Velocipede’s thoughts on Noise IO

velocipede commented this on my post about Noise IO Pro this morning. I understand and agree with this. Sometimes interfaces make you work in ways that don’t fit with you and that can cause you to find it difficult to work with an application and use it to it’s full potential. Here’s what he said…

I was spending some time with Noise IO Pro last night after letting it sit on my Touch for about a month.

I spent a lot of time making a patch and trying to figure it all out. I am impressed by the power and sound it has and the configurable XY screen.

At the end, though, I started to wish that I could patch up on my Mac and just use the Touch version to play it. To make a patch, Noise IO demands more commitment than I have when I am using my Touch because of all the pages. I am going to spend more time with the presets in the future.

I hope that the record function is improved in a future update. I can certainly imagine using it to send riffs to Beatmaker.

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  1. Despite its awesome power, I have to confess that I use Noise.IO as a presets synth. I just don’t seem to be able to get it to sound like I want using the editor, but other people have created some stonking patches for it.Exporting WAVs to Beatmaker is cool though.I wonder if Apple could just allow us to have an area on the file system that apps can write media to for common use? Then allow the music/video player to access it too, instead of forcing us to somehow get or media into iTunes then encoded and synced back to the iPod as music. Heh, that way you could have a looped WAV playing behind ANY app that supports you playing over your own music (e.g. Bebot, iShred etc.) Sorry to drift off topic there!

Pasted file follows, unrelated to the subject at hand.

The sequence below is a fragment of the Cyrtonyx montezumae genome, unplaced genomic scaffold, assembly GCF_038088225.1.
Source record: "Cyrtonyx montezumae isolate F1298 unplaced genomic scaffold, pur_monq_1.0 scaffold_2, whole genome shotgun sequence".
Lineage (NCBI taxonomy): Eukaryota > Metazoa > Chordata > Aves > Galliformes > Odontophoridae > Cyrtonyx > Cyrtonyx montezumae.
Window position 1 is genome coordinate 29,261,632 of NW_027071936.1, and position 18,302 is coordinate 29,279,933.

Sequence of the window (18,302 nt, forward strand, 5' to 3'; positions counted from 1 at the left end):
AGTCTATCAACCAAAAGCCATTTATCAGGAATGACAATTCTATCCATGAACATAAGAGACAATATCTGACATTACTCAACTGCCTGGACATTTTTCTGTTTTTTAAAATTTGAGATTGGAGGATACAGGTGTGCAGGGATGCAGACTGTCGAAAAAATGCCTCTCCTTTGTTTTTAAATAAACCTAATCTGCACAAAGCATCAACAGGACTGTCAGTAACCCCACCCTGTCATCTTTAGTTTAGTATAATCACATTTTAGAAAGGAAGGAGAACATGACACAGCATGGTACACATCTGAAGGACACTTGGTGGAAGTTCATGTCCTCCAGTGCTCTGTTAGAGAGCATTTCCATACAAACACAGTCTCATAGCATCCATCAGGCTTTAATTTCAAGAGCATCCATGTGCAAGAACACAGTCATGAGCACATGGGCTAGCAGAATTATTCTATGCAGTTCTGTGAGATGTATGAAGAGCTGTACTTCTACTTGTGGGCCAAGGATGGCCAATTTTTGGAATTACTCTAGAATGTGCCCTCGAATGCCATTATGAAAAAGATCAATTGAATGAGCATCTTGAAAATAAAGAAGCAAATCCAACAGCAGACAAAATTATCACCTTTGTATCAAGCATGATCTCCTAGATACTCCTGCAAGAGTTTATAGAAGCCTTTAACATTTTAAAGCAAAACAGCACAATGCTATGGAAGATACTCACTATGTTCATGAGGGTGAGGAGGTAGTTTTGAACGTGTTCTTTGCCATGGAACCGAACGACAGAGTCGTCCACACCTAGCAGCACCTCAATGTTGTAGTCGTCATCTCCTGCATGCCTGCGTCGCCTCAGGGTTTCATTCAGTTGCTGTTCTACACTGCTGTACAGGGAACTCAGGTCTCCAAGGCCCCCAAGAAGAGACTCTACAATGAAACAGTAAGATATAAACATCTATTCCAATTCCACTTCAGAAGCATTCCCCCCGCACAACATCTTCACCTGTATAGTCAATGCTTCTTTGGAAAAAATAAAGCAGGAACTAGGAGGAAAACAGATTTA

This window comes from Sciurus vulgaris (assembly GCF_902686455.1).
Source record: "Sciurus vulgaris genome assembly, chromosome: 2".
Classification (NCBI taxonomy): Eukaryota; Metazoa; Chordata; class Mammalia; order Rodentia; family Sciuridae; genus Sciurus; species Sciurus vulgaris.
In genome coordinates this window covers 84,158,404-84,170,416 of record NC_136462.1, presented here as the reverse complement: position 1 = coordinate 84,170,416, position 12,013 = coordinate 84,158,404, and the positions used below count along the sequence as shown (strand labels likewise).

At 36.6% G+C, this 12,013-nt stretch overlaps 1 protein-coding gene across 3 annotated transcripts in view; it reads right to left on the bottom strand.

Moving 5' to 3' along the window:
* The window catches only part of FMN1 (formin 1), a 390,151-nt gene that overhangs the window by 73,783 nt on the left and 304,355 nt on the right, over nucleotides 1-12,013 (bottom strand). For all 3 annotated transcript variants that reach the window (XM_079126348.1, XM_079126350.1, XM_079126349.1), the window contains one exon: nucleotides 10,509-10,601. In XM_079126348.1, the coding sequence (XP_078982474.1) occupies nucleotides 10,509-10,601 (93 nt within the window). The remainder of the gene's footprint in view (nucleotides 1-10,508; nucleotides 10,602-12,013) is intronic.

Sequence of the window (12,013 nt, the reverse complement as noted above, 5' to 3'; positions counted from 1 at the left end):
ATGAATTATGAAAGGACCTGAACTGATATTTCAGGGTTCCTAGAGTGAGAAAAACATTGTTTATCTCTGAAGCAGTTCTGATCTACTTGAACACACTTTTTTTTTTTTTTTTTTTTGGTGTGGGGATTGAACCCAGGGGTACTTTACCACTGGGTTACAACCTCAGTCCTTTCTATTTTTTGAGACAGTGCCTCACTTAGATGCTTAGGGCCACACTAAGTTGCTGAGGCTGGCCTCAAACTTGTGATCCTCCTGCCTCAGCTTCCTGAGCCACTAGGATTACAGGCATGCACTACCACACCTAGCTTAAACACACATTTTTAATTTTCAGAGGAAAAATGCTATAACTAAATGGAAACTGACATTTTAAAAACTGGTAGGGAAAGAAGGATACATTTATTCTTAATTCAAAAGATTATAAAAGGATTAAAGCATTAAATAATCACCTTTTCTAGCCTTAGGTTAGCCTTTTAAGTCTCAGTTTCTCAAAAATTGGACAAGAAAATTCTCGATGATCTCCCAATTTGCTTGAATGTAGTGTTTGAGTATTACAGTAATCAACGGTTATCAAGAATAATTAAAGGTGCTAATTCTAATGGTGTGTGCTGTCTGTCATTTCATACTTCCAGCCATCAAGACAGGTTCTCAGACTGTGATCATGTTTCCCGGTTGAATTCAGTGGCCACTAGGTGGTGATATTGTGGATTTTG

2. I want to emphasize that my comments were not intended to be critical of Noise IO Pro, but rather meant more as an observation of its pushing the limits of the iPhone/Touch interface. My wanting a desktop version for patch-making and tweaking is because I am impressed with its depths and sounds and want to explore its potentials more easily. Maybe if I spend more time with it, or if I was a more skillful synthesist to start with, perhaps I wouldn’t spend as much time flipping between screens. At any rate, along with some other apps, it really shows the amazing power of these little devices as music makers.


  3. Velocipede, I absolutely understand your comments and I realise that your comments weren’t meant to be a criticism of Noise IO.I know what you mean about the number of screens and the like with Noise IO and I also agree that it is a fantastic app but one where you have to get used to the interface.


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